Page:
Too Long; Didn't Play: Destiny 2

Sponsored By: Me

Time Destined: 4 hours

Foreordination review

Not as good as Duke Nukem Forever, but better than I expected.

Geas review

When I fall for the buzz around a game, it usually ends badly. My earliest memory of it is Warcraft 3, which got rave reviews at the time, but off of which I bounced like a superball on the Moon. It was the first in a long line of disappointing critical darlings for me, but I won’t bore you with the gory details here. (I’ve got whole other articles for boring you.) The interesting question is: Why do I keep falling for it?

Destiny 2 is one answer to that question. After weeks of hearing people turn cartwheels over the sequel to what was, by many accounts, the biggest disappointment of 2014, I decided to take the plunge and sought my Destiny on the way home from work. They had it at Gamestop.

Though not my favorite first-person-shooter, nor even my favorite loot-based first-person shooter, Destiny 2 is darn good.

Part of that opinion might be the fact that I’m playing it with my kids. My son helped me design my Guardian (a female Exo Warlock with green skin and purple spark-plugs on her head), and my daughter has been my personal ghost, egging me on to the next story beat from her place at my side.

I’m counting it as an educational experience, because it’s teaching them words like “acolyte,” “legionary” and “headshot,” as well as some player names that I’d rather they didn’t learn about. Ah, fatherhood.

I’ve played a lot of first-person shooters in my life – on console and on PC. One of the reasons I was attracted to the hype around Destiny 2 was how everyone keeps telling me how amazing Bungie is at making shooters, though I’ve never had any first-hand experience with them. I can sort of see how they got that reputation, which seems to derive from the philosophy that generous auto-aim makes controller-based first-person-shooters fun. They’re not wrong about that, even if the PC Snob in me is a little uneasy with the idea of a multiplayer shooter that has an aimbot built in.

Not that I need to aim much. I haven’t played any other character classes, but as a warlock I can pretty much punch anything to death in one or two hits. I can’t adequately describe how satisfying it is to join a public event where a bunch of players are struggling with a Fallen Captain, only to have me stride in and punch him in the face and make him drop a loot chest. It saves time, saves ammo, and makes me feel like a tough cookie. It helps that my health pretty much regenerates constantly too, so wading in and punching things works for most situations.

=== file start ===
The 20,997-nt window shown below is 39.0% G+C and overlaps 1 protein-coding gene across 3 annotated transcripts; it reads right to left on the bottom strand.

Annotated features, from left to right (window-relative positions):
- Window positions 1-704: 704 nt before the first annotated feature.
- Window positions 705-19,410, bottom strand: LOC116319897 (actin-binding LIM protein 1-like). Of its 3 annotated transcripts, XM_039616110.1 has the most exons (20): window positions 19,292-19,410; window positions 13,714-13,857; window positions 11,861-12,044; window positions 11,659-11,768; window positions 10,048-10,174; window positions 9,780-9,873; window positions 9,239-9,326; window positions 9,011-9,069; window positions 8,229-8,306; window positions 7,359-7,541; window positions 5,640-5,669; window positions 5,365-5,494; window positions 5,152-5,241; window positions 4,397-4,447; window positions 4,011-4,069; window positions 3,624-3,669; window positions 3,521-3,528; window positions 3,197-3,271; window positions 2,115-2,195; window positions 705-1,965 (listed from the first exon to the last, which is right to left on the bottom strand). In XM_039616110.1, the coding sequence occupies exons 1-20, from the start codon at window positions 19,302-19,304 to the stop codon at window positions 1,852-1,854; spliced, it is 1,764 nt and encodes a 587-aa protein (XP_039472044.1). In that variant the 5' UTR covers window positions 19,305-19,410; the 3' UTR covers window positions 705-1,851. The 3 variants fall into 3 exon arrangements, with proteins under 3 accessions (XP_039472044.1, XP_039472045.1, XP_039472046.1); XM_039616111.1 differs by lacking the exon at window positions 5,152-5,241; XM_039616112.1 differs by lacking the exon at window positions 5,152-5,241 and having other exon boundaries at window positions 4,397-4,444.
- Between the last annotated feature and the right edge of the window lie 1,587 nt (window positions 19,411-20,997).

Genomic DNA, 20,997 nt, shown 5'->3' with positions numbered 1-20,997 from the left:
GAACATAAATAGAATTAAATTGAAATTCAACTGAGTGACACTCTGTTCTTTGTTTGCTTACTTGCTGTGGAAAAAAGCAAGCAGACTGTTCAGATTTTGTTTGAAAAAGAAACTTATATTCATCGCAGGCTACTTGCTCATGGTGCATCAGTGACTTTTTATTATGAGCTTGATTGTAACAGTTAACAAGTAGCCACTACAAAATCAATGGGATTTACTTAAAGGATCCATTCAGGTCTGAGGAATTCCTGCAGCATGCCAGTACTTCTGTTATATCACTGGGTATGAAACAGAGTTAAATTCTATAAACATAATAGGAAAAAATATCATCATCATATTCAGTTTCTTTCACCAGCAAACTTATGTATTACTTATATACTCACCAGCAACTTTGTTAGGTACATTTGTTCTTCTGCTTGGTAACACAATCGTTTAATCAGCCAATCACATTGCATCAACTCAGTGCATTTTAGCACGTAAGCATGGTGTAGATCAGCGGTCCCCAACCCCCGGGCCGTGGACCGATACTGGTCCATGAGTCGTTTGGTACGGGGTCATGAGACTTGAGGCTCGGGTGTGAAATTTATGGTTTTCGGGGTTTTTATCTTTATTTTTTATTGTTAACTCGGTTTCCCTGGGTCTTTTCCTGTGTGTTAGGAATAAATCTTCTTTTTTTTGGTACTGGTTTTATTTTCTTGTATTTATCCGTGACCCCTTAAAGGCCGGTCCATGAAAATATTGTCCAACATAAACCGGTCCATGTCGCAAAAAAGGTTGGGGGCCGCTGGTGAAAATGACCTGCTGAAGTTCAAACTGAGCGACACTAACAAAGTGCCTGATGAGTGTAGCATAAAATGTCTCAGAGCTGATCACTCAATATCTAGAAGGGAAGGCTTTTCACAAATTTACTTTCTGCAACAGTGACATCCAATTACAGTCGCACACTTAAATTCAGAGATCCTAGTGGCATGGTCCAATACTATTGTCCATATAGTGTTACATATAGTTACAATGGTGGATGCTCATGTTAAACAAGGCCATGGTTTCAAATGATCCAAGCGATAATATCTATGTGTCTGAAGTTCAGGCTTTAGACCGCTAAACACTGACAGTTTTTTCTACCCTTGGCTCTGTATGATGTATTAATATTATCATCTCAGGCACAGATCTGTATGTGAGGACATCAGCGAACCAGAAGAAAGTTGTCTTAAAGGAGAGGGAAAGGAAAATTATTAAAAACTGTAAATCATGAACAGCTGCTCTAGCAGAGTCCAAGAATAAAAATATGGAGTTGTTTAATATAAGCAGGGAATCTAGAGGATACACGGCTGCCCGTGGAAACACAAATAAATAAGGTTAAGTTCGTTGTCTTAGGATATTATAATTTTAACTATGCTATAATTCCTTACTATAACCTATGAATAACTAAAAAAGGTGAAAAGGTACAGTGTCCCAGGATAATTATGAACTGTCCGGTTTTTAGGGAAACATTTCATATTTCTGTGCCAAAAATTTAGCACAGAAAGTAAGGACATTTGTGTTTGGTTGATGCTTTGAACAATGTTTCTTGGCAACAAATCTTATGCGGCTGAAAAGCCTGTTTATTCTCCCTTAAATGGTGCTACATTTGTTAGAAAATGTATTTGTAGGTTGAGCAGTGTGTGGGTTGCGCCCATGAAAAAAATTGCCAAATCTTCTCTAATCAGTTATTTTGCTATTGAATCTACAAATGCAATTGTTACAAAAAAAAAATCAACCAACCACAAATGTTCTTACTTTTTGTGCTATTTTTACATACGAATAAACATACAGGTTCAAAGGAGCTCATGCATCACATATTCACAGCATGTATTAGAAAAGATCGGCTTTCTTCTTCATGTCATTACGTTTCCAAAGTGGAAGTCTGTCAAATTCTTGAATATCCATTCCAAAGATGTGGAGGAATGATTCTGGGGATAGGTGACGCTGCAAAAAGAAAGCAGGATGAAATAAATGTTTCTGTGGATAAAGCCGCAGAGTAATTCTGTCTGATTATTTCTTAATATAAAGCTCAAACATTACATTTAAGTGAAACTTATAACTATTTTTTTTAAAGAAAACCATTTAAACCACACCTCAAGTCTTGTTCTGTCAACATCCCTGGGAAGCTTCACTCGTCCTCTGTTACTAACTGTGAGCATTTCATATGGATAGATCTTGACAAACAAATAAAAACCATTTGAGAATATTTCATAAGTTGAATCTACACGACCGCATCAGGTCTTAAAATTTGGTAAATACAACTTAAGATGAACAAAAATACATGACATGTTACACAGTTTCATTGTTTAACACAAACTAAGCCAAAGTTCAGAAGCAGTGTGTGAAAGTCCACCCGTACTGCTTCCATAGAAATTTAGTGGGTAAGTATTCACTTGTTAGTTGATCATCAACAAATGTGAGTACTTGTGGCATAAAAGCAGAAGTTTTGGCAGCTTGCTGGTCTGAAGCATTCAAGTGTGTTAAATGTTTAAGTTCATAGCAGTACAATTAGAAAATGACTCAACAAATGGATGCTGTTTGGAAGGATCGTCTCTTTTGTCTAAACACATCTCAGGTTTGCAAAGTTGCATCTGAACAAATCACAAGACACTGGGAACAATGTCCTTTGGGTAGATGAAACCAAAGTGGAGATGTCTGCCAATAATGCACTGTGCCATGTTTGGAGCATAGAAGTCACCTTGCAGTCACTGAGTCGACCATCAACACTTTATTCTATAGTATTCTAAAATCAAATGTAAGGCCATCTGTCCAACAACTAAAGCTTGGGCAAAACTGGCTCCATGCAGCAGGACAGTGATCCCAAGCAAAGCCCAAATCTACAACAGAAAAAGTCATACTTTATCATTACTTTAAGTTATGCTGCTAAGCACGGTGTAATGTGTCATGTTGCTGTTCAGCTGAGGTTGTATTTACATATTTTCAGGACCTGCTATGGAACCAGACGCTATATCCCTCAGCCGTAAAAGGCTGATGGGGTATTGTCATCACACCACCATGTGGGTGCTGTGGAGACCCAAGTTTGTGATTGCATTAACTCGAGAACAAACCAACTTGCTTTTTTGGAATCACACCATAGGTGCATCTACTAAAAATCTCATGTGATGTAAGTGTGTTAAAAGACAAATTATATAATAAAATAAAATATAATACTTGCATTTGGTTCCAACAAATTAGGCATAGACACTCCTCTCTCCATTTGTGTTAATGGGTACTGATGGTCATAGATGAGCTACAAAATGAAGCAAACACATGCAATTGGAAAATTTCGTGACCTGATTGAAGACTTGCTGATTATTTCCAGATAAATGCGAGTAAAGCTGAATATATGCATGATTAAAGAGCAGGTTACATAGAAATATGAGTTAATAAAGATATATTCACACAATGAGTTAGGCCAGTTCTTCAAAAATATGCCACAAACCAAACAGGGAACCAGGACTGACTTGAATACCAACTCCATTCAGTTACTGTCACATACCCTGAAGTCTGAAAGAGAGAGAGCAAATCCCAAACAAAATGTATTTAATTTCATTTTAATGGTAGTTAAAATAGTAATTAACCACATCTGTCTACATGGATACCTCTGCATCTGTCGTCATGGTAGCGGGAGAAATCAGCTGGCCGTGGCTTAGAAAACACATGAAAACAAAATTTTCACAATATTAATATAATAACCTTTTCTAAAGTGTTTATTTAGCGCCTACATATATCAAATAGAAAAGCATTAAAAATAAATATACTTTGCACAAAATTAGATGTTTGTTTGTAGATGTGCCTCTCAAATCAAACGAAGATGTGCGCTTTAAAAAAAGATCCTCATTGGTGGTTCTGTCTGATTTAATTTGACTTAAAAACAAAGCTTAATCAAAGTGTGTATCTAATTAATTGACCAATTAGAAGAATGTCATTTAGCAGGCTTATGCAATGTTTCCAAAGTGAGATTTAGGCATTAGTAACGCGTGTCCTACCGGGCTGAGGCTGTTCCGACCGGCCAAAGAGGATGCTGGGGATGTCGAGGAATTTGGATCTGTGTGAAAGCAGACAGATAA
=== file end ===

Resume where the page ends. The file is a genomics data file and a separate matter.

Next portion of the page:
So generous auto-aim, overpowered melee and regenerating health – It would seem that Bungie games get a lot of praise for their action because their action is incredibly easy. This is not to say that I haven’t died in the game, but usually death comes at the hand of falling off of something (usually during a platforming level) or by having an enemy dropship land on me. (You can be the toughest cookie in the world, but when a spaceship drops on your head, you crumble like a Chips Ahoy.) Death in combat has only come once or twice, and only from trying to tackle something too far above my level.

This is one of the limits of the TLDP format, by the way. I’m sure the game gets harder later on. It would have to. But for right now I’m enjoying being able to wade through hordes of enemies, punching them with my special warlock fists that cause them to catch fire and explode.

Bungie is right. Playing on Easy is super fun!

Will I Follow my Destiny?

Oh my, yes. It’s a loot-based shooter, after all, and loot-based shooters are my bag of chips. Borderlands, The Division, Minecraft – if I have to make decisions about what will fit in my inventory, I’m all over it.

Plus, my son really wants to see me punch the Big Bad in the face with my Flaming Warlock Gauntlets (+2 to limericks).

Can a game where your power level is called “light” be the Dark Souls of FPSs?

I’ve put around two hours in, and I have to say I’ve played more challenging first-person shooters. Heck, I’ve played more challenging FPSs that start with the letter D.

But as much as I love Doom, Destiny 2 has something that Doom doesn’t have: When you shoot bad guys, little numbers fly out of their heads.

So no, Destiny 2 isn’t the Dark Souls of first-person shooters. It doesn’t have to be. It’s just a good time, and that’s more than enough. Why, you might say it’s destined for greatness.

Well, I might say that, but you know how I am.


This was a fun one to read. I liked it.